It is clear that a trust cannot exist in abstract. It must relate to specific assets or else it will fail. By way of example, in Hemmens v Wilson Browne (a firm) (1995), an agreement allowing a person to call for a payment of a specified sum at any time did not create a valid trust because no specific property had been identified as the subject matter of the obligation. There “was no identifiable fund to which any trust could attach.” In the present case, there is no conceptual uncertainty as to the intended trust property, however, as it explicitly relates to bottles of whiskey and money. The problem arises, however, because the property is unascertained. In Re London Wine Co (Shippers) Limited (1975), a customer order for a consignment of wine was unable to create a trust over specific bottles in the seller’s warehouse because the specific property could not be ascertained. The customer’s specific order had not been appropriated from the general stock.
This would suggest that the gift to Emily would fail for similar reasons. The Privy Council confirmed the approach in Re Goldcorp Exchange Limited (In Receivership) (1995) in relation to gold bullion. Again, specific orders had not been appropriated from the general stock so the trust failed. This is not conclusive, however, as an alternative approach occasionally adopted by the courts should be considered. In Hunter v Moss (1994), an oral declaration of trust was made over 5% of the issued share capital of a private company in which the settlor owned 950 shares. The court held that this was not void because the specific shares had not been segregated from the remainder of the shares. This decision, although it might help on the successful implementation of Emily’s trust, has been criticised as being inconsistent with the earlier Privy Council decision. One justification for following the decision in Hunter was offered in Re Harvard Securities Limited (In Liquidation) (1997) as being that Hunter related to shares and not chattels. In the present context then, it seems that the trust over the money in the account might be valid, but that over the whiskey may not be.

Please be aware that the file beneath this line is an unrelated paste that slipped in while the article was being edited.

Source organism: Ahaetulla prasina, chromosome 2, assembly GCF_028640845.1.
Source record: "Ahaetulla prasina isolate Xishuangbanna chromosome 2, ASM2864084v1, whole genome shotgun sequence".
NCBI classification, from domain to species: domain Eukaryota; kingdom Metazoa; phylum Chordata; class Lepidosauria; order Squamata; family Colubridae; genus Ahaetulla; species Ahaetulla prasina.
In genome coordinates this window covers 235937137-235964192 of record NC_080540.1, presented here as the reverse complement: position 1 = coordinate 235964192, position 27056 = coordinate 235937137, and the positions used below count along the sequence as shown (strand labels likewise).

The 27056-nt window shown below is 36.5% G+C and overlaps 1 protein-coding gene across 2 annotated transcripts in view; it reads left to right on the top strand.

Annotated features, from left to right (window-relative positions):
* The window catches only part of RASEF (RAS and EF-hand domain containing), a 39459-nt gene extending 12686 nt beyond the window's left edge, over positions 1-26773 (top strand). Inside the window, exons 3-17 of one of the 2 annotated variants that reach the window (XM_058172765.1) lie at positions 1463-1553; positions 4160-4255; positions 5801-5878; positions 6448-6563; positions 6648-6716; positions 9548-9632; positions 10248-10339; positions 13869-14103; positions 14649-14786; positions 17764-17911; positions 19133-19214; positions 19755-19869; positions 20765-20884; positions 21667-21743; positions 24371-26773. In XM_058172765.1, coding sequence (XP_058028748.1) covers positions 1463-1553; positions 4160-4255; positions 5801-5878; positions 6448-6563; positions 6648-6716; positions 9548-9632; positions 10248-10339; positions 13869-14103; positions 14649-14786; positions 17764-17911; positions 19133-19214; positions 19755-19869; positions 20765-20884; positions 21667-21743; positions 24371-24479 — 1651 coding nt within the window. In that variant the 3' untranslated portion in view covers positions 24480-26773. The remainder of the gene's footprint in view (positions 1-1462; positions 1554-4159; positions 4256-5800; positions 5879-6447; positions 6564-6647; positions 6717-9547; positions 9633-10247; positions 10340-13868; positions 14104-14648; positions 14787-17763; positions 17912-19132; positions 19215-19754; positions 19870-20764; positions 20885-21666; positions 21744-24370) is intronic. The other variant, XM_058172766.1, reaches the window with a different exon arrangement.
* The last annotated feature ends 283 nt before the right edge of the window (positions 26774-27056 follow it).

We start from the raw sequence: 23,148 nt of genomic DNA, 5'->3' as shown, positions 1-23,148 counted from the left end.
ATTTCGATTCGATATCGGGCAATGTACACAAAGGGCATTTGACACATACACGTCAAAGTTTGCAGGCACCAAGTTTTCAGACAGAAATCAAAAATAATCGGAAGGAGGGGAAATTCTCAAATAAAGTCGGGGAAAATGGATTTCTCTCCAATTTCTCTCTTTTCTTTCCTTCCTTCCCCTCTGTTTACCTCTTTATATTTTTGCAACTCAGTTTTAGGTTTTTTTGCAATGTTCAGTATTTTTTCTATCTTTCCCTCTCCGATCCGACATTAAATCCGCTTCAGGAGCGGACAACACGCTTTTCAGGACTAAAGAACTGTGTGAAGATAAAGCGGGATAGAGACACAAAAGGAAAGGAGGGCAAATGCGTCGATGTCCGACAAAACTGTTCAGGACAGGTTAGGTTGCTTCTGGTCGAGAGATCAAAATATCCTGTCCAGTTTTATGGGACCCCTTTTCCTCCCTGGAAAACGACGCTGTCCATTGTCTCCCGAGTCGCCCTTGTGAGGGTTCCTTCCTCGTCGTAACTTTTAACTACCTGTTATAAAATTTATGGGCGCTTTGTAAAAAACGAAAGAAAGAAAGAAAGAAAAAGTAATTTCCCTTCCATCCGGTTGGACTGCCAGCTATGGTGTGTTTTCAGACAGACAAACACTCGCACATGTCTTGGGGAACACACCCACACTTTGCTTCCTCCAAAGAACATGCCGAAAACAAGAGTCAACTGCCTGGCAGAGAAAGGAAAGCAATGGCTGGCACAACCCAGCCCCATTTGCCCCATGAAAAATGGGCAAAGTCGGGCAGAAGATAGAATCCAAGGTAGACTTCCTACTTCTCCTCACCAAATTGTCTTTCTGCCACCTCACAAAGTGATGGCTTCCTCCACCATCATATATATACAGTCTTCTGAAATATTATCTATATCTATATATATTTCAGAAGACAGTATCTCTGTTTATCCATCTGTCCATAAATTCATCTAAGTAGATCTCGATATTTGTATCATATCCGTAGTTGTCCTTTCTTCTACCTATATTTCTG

Law of Property Act 1925
Public Trustee Act 1906
Trustee Act 1925
Choithram (T) International SA v Pagarani  2 All ER 492
Hemmens v Wilson Browne  Ch 223
Hunter v Moss  1 WLR 452
IRC v Broadway Cottages Trust  Ch 20, CA
Knight v Knight (1840) 3 Beav 148
McPhail v Doulton  AC 424
Milroy v Lord (1862) 4 De GF & J 264
Morice v Bishop of Durham (1805) 10 Ves 522
Re Adams and Kensington Vestry LR (1884) 27 Ch D 394
Re Baden’s Deed Trusts (No 2)  Ch 607
Re Golay’s Will Trusts  2 All ER 660
Re Goldcorp Exchange Limited (In Receivership)  1 AC 74
Re Harvard Securities Limited  2 BCLC 369
Re London Wine Co (Shippers) Limited (1975) 126 NLJ 977
Richards v Delbridge (1874) LR 18 Eq 11
Martin, J.E. (2001) Hanbury and Martin – Modern Equity, 16th Edition (London: Sweet & Maxwell)
Pearce, R. and Stevens, J. (2006) The Law of Trusts and Equitable Obligations, 4th Edition (Oxford: OUP)
Penner, J.E. (2004) The Law of Trusts, 4th Edition (London: LexisNexis)